Young Marianne is one of the lucky ones. She has escaped on one of the first kindertransporte organized to take Jewish children out of Germany to safety in Britain. At first Marianne is desperate. She does not speak English, she is not welcome in her sponsors? home, and, most of all, she misses her mother terribly. As the months pass, she realizes that she cannot control the circumstances around her. She must rely on herself if she is to ...
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Young Marianne is one of the lucky ones. She has escaped on one of the first kindertransporte organized to take Jewish children out of Germany to safety in Britain.
At first Marianne is desperate. She does not speak English, she is not welcome in her sponsors’ home, and, most of all, she misses her mother terribly. As the months pass, she realizes that she cannot control the circumstances around her. She must rely on herself if she is to survive.
In this exciting companion to Good-bye Marianne, Irene N. Watts has created a memorable character, and a story that is ultimately about hope, not war. Based on true events, this fictional account of hatred and racism speaks volumes about history and human nature.
The intricate plot of this well-written book describes a German Jewish girl's adventures with the Kindertransport, an organization that placed children in England during World War II. The surprise ending adds to this very educational (in a non-boring way) story. 2000, Tundra Books, $6.95. Ages 10 to 12. Reviewer: A. Braga SOURCE: Parent Council, September 2001 (Vol. 9, No. 1)
Eleven-year-old Marianne, a young Jewish girl, is one of the first children to escape Nazi Germany on the Kindertransport, a British program designed to provide homes for refugee children. Alone for the first time in her life, sent to a country where she can't speak the language and customs are strange, Marianne struggles bravely to adjust. The story is touchingly told. The reader will feel how it's not easy to be alone, desperately worried about your family, and living with people who don't necessarily like or understand you. Remember Me is a sequel to Irene Watts' earlier book about growing up Jewish in Nazi Germany, Good-bye Marianne. There are some references to events in that book, and some unanswered questions at the end about what happens to Marianne's family, but history is open-ended and this doesn't detract from the power of the book. The story is based on some of the real situations that young refugees faced. In addition to describing history through the eyes of a child, the book will help readers understand what young refugees today go through as well. 2000, Tundra Books, $6.95. Ages 5 to 8. Reviewer: Sally Heldrich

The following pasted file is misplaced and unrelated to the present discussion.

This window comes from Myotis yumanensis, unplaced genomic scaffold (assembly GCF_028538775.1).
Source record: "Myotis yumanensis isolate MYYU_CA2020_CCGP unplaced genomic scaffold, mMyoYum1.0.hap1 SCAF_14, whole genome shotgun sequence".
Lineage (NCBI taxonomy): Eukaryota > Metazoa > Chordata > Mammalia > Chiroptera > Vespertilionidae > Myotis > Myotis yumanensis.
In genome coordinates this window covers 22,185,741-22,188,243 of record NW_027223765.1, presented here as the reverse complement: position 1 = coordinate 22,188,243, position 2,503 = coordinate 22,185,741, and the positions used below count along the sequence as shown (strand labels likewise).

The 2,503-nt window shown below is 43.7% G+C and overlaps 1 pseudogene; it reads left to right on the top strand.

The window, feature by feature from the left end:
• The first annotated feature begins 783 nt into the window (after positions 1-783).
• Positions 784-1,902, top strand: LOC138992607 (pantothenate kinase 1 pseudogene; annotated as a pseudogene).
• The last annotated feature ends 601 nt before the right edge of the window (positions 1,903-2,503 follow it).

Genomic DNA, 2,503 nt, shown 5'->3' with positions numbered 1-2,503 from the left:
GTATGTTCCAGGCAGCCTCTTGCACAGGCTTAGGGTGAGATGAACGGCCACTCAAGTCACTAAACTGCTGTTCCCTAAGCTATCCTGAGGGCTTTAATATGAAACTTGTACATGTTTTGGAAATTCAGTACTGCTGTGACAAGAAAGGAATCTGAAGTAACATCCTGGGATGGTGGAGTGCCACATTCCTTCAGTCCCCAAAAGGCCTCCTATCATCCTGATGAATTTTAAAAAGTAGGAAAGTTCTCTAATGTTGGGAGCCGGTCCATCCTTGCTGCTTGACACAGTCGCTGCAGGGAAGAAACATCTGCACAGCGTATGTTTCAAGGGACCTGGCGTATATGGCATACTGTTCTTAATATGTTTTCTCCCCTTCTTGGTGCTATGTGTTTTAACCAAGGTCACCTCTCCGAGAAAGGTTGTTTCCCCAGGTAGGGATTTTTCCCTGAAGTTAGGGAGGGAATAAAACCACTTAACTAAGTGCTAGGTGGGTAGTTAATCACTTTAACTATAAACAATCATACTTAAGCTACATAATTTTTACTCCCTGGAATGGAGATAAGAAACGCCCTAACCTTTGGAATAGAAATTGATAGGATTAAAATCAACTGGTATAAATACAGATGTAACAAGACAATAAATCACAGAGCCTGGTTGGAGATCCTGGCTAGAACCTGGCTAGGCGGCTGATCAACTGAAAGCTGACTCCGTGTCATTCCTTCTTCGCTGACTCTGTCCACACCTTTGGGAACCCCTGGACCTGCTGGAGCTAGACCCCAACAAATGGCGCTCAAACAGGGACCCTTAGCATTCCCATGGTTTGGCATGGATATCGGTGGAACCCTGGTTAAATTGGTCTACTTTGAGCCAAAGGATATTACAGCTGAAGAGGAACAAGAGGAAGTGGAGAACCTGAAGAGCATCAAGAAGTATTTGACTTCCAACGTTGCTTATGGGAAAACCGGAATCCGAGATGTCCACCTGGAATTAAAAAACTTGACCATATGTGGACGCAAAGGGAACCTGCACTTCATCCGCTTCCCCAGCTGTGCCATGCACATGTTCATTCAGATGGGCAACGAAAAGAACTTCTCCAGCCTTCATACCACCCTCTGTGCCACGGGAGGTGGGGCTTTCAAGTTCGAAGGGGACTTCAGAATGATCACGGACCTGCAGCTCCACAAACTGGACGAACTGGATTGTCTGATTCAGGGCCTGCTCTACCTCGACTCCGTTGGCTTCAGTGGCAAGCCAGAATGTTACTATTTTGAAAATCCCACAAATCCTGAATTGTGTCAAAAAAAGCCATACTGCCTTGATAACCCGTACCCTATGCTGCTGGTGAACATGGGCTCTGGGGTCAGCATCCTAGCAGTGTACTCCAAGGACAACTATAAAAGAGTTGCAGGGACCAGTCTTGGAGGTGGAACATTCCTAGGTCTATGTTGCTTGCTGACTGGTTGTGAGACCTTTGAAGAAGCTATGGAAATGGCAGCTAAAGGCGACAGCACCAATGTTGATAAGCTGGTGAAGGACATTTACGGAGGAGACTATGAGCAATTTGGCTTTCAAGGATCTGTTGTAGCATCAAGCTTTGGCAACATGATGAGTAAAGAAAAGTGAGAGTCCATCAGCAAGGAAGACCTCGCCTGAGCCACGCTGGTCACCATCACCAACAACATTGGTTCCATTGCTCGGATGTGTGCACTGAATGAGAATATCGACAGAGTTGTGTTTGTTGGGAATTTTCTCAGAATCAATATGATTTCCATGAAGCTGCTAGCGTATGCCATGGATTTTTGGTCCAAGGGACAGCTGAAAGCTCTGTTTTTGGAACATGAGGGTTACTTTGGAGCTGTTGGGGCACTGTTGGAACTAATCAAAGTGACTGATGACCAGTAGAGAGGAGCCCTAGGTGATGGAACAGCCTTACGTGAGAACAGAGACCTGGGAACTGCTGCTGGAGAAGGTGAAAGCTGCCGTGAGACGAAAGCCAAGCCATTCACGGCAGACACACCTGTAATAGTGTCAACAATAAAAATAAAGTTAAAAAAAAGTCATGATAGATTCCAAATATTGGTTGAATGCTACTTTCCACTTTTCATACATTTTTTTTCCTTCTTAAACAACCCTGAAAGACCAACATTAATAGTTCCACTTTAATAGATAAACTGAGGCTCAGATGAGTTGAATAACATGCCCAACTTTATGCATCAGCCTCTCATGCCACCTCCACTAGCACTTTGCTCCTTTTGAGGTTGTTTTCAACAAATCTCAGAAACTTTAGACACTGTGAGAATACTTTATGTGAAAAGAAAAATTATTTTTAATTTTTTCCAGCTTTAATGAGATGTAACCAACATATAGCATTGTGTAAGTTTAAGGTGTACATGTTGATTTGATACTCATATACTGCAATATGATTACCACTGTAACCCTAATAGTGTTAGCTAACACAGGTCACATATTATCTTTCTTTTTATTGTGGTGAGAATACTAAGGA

This is a good addition to the WW II historical fiction section. Marianne is an eleven-year-old Jewish girl living in Nazi Germany when her mother decides to send her to England via the "Kindertransport" program, a rescue operation for children. Marianne knows a smattering of English and is placed in a home after several unfortunate episodes. It's a lonely adjustment for the girl who misses her family terribly and must adjust to the couple who has agreed to sponsor her, but not to be a substitute for her real family. The wonderful story is based on factual events and is a companion to Good-bye Marianne: A Story of Growing Up in Nazi Germany. KLIATT Codes: J—Recommended for junior high school students. 2000, McClelland & Stewart/Tundra Books, 174p, 20cm, $6.95. Ages 13 to 15. Reviewer: Sherri Forgash Ginsberg; Duke School for Children, Chapel Hill, NC January 2001 (Vol. 35 No. 1)